Rachel Yould Guilty: Is She a Victim or a Con-Artist? Both?

Rachel Yould (AP/Personal Photo)
ANCHORAGE, Alaska (CBS/AP) This is Rachel Yould. 

She was a Rhodes scholar and a beauty queen. She was also the recipient of a new identity under a federal program that helps rape and domestic violence victims hide from their tormentors.

But Yould used her new identity to defraud lenders out of more than $600,000 in student loan money that she used to play the stock market, buy a condo and launch a startup business.

The 38-year-old pleaded guilty to federal fraud charges Thursday in a bizarre case of deception and double identity.

She blamed her legal problems on bad advice she got from the Social Security Administration, but prosecutors describe her as a schemer who used the program for victims of domestic violence and various government student loan programs to commit a sweeping fraud.

Yould, born as Rachel Hall, claimed that she was sexually abused as a child, raped as a young woman and forced to go into hiding to elude an abusive father who was so relentless that she had to take out a restraining order against him.

She found refuge thanks to a little-known federal program that lets people who are victims of domestic violence and harassment assume a new identity.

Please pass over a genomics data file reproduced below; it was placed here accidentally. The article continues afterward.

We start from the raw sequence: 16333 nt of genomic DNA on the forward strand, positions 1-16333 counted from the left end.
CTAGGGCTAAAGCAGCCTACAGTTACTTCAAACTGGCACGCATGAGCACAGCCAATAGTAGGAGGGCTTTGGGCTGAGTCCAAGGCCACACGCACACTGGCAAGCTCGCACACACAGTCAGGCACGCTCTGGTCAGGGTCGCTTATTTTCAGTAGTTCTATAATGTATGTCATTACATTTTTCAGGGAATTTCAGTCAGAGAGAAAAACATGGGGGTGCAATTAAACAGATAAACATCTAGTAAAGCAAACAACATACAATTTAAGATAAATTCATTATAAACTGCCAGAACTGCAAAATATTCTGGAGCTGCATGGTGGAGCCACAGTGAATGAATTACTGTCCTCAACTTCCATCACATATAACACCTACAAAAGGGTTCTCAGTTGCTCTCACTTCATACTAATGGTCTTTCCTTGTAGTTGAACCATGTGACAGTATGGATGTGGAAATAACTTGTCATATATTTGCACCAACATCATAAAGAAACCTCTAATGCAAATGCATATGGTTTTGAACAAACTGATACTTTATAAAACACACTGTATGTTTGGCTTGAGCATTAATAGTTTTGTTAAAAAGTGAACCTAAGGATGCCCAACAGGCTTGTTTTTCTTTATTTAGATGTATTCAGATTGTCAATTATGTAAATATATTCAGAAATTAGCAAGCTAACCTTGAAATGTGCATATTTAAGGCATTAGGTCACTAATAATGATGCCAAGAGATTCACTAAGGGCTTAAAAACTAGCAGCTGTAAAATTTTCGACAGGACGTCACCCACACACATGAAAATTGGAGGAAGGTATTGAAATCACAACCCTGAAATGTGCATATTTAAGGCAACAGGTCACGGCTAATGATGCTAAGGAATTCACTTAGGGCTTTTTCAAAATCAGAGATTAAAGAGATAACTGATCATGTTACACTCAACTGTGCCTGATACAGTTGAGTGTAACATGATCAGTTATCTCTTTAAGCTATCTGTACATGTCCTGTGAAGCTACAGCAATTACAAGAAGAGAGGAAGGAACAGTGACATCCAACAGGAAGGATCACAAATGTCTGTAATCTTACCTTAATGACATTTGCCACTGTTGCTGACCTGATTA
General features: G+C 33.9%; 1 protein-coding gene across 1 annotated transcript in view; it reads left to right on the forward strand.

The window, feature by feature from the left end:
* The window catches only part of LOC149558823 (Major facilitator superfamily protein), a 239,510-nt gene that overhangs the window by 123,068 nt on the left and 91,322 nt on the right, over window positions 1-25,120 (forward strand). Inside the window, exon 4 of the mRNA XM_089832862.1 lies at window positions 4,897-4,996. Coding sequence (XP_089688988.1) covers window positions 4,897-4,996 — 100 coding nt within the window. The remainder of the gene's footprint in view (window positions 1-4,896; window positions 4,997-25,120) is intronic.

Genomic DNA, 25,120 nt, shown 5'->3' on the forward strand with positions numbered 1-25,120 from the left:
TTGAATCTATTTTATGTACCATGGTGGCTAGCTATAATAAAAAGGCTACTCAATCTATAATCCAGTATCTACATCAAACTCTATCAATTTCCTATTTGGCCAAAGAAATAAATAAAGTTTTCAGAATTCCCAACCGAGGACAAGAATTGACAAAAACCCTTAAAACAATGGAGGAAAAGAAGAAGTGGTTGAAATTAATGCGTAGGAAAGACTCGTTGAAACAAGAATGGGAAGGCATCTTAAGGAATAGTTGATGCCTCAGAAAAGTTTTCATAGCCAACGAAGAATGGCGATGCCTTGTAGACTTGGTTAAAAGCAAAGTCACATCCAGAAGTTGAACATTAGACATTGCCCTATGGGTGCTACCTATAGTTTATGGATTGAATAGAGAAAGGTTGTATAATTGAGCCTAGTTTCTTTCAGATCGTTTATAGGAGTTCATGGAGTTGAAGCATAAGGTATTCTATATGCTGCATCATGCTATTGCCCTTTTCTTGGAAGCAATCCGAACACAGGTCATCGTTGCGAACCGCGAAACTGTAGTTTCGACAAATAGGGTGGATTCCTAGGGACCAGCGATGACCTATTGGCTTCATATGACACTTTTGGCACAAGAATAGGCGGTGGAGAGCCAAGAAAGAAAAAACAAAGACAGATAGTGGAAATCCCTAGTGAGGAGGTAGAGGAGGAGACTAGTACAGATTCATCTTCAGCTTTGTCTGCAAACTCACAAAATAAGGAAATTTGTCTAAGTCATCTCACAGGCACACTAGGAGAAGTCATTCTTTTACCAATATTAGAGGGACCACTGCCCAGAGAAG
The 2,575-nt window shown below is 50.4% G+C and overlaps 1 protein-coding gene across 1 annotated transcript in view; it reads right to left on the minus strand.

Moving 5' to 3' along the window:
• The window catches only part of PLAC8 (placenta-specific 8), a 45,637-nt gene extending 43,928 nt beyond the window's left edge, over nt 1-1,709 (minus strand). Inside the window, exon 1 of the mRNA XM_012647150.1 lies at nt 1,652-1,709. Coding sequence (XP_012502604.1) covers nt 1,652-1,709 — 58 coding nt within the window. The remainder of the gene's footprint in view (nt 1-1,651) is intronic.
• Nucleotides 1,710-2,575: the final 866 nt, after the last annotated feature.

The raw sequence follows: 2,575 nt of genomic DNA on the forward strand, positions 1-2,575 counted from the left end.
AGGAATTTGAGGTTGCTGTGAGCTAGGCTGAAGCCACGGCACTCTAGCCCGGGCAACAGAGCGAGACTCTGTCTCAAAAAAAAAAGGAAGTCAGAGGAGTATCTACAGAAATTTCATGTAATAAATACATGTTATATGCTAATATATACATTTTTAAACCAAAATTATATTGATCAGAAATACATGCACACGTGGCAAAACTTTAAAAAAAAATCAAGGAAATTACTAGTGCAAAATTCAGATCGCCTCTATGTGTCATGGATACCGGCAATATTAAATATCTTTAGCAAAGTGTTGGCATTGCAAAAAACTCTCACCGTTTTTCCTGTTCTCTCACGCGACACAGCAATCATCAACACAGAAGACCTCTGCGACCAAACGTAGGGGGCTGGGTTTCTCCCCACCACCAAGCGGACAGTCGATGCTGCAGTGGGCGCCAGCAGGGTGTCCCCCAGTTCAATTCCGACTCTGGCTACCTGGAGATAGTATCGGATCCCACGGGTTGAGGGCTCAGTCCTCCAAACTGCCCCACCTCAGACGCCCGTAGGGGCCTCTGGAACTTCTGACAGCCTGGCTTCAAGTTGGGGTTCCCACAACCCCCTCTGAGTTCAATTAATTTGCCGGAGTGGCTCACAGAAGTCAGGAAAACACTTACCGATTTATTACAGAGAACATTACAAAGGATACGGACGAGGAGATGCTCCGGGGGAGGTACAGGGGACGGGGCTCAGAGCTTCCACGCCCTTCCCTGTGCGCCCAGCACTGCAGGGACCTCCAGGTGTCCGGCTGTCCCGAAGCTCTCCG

In 2003 "Rachel Hall" officially became "Rachel Yould" - complete with new Social Security number.

By that point of her life, Yould had reached the lifetime maximum borrowing limit on one of her student loan programs after a long academic career, including Fulbright and Rhodes scholarships, undergraduate work at Stanford and graduate studies at Oxford.

She then began applying for huge student loans with her new identity, allowing her to circumvent the borrowing limit restrictions because the new Rachel had never borrowed in the eyes of lenders, prosecutors said.

Between August 2003 and May 2006, Yould obtained 19 student loans for nearly $680,000, prosecutors say.

She claimed to be pursuing her doctorate in Oriental Studies from Oxford at the time, but a federal court said it was fraud.

Yould could receive just probation or be handed up to 200 years in prison and a $2.5 million fine when she is sentenced in June.

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